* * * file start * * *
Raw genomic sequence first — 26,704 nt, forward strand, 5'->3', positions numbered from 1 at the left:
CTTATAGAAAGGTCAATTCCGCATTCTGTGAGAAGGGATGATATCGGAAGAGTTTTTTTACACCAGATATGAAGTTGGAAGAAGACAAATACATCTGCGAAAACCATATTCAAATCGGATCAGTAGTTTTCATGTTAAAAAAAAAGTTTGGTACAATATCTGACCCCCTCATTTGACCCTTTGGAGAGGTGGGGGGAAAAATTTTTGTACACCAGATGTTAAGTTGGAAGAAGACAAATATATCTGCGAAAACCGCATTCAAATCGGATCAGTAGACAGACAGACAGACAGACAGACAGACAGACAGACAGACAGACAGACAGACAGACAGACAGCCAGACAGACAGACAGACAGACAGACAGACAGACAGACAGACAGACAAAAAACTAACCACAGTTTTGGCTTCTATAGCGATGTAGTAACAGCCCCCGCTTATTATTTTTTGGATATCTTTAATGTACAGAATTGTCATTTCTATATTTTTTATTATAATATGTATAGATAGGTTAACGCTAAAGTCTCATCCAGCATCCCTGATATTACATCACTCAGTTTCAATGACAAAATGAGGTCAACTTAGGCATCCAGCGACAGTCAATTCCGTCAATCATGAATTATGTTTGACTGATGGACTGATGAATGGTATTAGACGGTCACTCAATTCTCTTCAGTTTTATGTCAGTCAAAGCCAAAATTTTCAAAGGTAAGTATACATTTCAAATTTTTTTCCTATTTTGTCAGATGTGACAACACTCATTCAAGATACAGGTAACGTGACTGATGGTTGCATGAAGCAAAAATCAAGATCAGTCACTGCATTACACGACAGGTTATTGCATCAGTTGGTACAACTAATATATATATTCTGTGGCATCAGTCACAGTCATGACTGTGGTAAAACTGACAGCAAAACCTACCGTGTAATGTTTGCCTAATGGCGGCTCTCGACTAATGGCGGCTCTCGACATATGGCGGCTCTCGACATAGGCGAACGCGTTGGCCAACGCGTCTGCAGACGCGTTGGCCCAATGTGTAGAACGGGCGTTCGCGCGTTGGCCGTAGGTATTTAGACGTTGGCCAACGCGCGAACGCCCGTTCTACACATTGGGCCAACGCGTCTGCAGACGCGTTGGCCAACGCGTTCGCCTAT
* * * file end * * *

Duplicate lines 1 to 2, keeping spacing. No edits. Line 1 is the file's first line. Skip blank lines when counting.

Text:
Raw genomic sequence first — 26,704 nt, forward strand, 5'->3', positions numbered from 1 at the left:
CTTATAGAAAGGTCAATTCCGCATTCTGTGAGAAGGGATGATATCGGAAGAGTTTTTTTACACCAGATATGAAGTTGGAAGAAGACAAATACATCTGCGAAAACCATATTCAAATCGGATCAGTAGTTTTCATGTTAAAAAAAAAGTTTGGTACAATATCTGACCCCCTCATTTGACCCTTTGGAGAGGTGGGGGGAAAAATTTTTGTACACCAGATGTTAAGTTGGAAGAAGACAAATATATCTGCGAAAACCGCATTCAAATCGGATCAGTAGACAGACAGACAGACAGACAGACAGACAGACAGACAGACAGACAGACAGACAGACAGACAGCCAGACAGACAGACAGACAGACAGACAGACAGACAGACAGACAGACAAAAAACTAACCACAGTTTTGGCTTCTATAGCGATGTAGTAACAGCCCCCGCTTATTATTTTTTGGATATCTTTAATGTACAGAATTGTCATTTCTATATTTTTTATTATAATATGTATAGATAGGTTAACGCTAAAGTCTCATCCAGCATCCCTGATATTACATCACTCAGTTTCAATGACAAAATGAGGTCAACTTAGGCATCCAGCGACAGTCAATTCCGTCAATCATGAATTATGTTTGACTGATGGACTGATGAATGGTATTAGACGGTCACTCAATTCTCTTCAGTTTTATGTCAGTCAAAGCCAAAATTTTCAAAGGTAAGTATACATTTCAAATTTTTTTCCTATTTTGTCAGATGTGACAACACTCATTCAAGATACAGGTAACGTGACTGATGGTTGCATGAAGCAAAAATCAAGATCAGTCACTGCATTACACGACAGGTTATTGCATCAGTTGGTACAACTAATATATATATTCTGTGGCATCAGTCACAGTCATGACTGTGGTAAAACTGACAGCAAAACCTACCGTGTAATGTTTGCCTAATGGCGGCTCTCGACTAATGGCGGCTCTCGACATATGGCGGCTCTCGACATAGGCGAACGCGTTGGCCAACGCGTCTGCAGACGCGTTGGCCCAATGTGTAGAACGGGCGTTCGCGCGTTGGCCGTAGGTATTTAGACGTTGGCCAACGCGCGAACGCCCGTTCTACACATTGGGCCAACGCGTCTGCAGACGCGTTGGCCAACGCGTTCGCCTAT